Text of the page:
Learning to Live with the Moving Parts of DID

December 15, 2020 Krystle Vermes

A critical aspect of living with dissociative identity disorder (DID) and all your moving parts is having multiple personalities to manage on a regular basis. These personalities often vary in age and appearance, and they typically have traits that make them unique in the eye of the individual living with DID. Taking care of parts is essential to managing DID on a daily basis, but what happens when their needs are not met?

Managing the Moving Parts of DID

Caring for your moving parts while living with DID can often feel like a handful. Think of a parent who is trying to manage a number of children without any assistance. This is one of the simplest examples I can give when it comes to describing what it is like living with DID.

Not all of my personalities are young, but most of them stem from my childhood and adolescent trauma. This means that they “split off” from my personality at varying ages, giving me a diverse group to manage on a daily basis.

While there is no hard rule that says that people living with DID need to manage their parts, there are many downsides associated with failing to do so. For instance, I may begin to absorb the emotions of a personality that is in need of attention, whether it be sadness, anger or anxiety. This results in becoming “blended” with a personality, rather than remaining grounded and living in the present moment.

But how does one know when a personality needs immediate attention? Is there any defined way to address the desires of a specific personality?

Meeting Your Needs (and Those of Your Moving Parts) While Living with DID

The easiest way to identify that a personality needs attention is by taking a moment to gauge my own emotional state. If I’m feeling “blended,” there is a good chance that it is because a specific personality is taking over and requires attention.

Once I am able to identify the problem, I can begin to address it through different means. I often choose to meditate, or simply give myself some quiet time, to have an inner dialogue with the personality that needs my help. Most of the time, all the personality needs is a few moments to air its grievances in order to feel relieved.

In the event that a quick conversation doesn’t work, I’ll specifically ask the personality what it needs. Compassion, attention and love are the most common needs I come across, and those are easy enough to resolve.

Understanding your position as a host is essential to managing DID. It’s up to you to ensure that your internal family system is happy, healthy and functional on a regular basis. A mental health professional can be critical to providing guidance in this area as well.

How do you manage the moving parts of DID? How much time do you spend a day checking in with your parts? Share your story in the comments.

APA Reference
Vermes, K. (2020, December 15). Learning to Live with the Moving Parts of DID, HealthyPlace. Retrieved on 2022, August 10 from

Author: Krystle Vermes

Krystle Vermes is a Boston-based freelance writer and editor who is dedicated to raising awareness of the importance of mental health. Connect with Krystle on LinkedIn and her website.

July, 1 2022 at 3:13 pm

I manage my peoples through a LOT of validation. I have 4. The Witch (split when I was 8 and is a leather BDSM Mistress - Highly logical who loves black), Angel (Split when I was 16. She used to scream all the time and has BPD. She is a traditional conforming monogamous WASP), Bergen (split when I was 30, he (yes... he) is a 6'2 Norse Warrior who loves Guinness and bi-sexual/cross-dressing men), and the Goddess "Imagination" (Split 2021 and is my rainbow loving, Bohemian-Hippie, Free Loving, Polyamorous Self). In my mind SOMEONE is ALWAYS unhappy.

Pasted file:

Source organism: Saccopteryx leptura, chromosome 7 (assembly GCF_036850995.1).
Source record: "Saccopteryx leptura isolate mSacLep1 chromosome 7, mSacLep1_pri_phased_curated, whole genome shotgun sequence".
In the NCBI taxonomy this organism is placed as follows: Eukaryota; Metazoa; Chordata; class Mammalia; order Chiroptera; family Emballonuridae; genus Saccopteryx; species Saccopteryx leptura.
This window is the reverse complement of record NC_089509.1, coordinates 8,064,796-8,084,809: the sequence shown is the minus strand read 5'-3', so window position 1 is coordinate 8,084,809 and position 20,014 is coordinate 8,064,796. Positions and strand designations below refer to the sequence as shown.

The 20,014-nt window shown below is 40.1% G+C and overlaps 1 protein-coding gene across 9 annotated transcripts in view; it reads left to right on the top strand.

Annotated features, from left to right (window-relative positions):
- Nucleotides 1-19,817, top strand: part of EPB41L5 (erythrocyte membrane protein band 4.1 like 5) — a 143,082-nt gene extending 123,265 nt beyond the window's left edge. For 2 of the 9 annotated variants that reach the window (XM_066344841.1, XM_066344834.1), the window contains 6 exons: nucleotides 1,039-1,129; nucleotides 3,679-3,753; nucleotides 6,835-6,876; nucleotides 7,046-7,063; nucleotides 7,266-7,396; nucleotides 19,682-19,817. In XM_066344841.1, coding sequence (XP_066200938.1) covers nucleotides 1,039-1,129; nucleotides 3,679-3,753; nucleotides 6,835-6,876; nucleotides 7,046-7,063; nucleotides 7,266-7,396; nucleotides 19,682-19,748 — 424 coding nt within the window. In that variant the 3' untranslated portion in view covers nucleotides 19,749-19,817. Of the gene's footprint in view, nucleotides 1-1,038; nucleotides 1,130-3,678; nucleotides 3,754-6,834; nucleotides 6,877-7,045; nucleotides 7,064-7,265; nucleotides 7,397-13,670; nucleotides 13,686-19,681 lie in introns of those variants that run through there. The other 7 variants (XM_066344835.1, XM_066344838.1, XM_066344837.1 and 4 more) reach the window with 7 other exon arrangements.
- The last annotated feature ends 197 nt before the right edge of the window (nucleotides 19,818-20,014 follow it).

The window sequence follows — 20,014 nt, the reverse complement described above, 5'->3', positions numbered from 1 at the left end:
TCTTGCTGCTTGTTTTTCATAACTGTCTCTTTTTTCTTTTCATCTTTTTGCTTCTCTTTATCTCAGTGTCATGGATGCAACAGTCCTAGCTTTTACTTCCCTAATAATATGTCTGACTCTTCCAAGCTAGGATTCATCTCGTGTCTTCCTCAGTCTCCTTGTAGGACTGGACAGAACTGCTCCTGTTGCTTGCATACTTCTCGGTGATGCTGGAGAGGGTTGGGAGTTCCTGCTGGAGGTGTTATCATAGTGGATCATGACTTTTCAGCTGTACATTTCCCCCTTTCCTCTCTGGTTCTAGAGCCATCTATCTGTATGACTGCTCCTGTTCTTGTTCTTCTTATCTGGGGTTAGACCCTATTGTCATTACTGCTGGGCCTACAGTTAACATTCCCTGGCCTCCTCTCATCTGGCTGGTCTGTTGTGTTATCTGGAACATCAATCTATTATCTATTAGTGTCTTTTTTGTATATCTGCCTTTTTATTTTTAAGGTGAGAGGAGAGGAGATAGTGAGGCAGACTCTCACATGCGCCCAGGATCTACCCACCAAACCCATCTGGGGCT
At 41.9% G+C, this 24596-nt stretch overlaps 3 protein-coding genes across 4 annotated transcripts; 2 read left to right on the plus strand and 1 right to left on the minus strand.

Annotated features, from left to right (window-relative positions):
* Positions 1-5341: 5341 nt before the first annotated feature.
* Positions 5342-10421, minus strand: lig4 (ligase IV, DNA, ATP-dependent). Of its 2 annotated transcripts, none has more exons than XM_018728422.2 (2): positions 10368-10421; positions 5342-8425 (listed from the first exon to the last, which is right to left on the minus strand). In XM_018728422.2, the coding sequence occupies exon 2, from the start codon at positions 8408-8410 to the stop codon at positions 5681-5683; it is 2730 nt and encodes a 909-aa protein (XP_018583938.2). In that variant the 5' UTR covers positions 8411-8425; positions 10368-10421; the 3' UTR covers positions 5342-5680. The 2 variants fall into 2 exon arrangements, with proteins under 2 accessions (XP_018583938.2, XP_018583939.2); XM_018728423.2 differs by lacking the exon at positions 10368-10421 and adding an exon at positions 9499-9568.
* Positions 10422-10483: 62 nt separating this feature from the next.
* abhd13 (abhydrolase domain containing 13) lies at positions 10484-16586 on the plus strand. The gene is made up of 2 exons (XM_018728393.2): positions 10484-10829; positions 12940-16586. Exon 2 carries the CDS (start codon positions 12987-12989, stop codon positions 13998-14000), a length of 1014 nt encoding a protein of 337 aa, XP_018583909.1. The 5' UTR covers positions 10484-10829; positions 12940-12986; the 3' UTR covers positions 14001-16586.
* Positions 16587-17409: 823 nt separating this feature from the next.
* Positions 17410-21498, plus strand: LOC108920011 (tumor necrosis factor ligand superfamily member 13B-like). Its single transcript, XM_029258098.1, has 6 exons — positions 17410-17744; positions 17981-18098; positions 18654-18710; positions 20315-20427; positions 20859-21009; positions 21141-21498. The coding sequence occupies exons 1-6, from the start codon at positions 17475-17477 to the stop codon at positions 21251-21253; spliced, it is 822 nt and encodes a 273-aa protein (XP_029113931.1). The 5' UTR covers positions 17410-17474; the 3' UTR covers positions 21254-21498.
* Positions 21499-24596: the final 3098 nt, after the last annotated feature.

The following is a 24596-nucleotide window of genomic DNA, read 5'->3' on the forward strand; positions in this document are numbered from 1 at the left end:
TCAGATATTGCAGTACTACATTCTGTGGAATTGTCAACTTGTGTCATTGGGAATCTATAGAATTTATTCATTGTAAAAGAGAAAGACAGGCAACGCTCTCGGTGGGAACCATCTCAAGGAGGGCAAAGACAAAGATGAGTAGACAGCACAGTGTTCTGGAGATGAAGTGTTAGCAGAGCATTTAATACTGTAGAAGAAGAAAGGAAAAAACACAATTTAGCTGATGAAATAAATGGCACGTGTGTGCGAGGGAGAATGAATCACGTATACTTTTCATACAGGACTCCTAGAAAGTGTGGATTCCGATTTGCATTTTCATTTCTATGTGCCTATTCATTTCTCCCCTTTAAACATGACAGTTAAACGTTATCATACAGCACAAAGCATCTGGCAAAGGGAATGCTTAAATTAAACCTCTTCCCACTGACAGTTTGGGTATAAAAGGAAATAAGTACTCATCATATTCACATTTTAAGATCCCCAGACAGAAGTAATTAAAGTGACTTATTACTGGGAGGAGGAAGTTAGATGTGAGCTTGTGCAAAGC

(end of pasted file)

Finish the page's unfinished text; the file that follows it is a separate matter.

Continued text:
Every morning, I meditate for 30 minutes, then I sit down with everyone in my head and we "check in" with everyone. Angel has Borderline Personality Disorder and Depression, which, when she is "out," tends to make chaos of any situation. Goddess is fond of writing letters to my Alters and Angel as a means to communicate that she is present. In fact, this is how my partner and I discovered my Alters. I was diagnosed 7 years prior, but had NO idea that DID was Multiple Personality Disorder. My therapist saw no need to address DID because we had more urgent issues like my PTSD. Mostly, it's just making sure everyone has been validated and everyone is satisfied "getting a turn" to come out and play.
My memory issue is the BIGGEST obstacle. I have full black-out blocks of memory that leave for so many bits of time I can't account for. Also, My peoples ALL have ethics. All my peoples participate in therapy.

Rene'e S
June, 10 2022 at 12:34 pm

I have DID and I just recently passed the 6 month mark at my full-time job. This is a huge accomplishment since I have never before been able to hold down a full-time job for more than a couple of moths. I am really struggling to manage everyone and keep my job. My support network includes some really amazing people that accept me and love me, but they don't understand why a full-time job is so difficult. I hear "just relax on the weekends" or "your job is not that stressful, is it? Why is it so hard?" How can I explain to them why it is so challenging? Anyone else have this issue?

January, 6 2022 at 7:15 am

Help..I'm 60yrs and recently diagnosed and on a wait list of a yr for therapy. I don't know any or how many alters I have so how do I communicate with them...they have full control.

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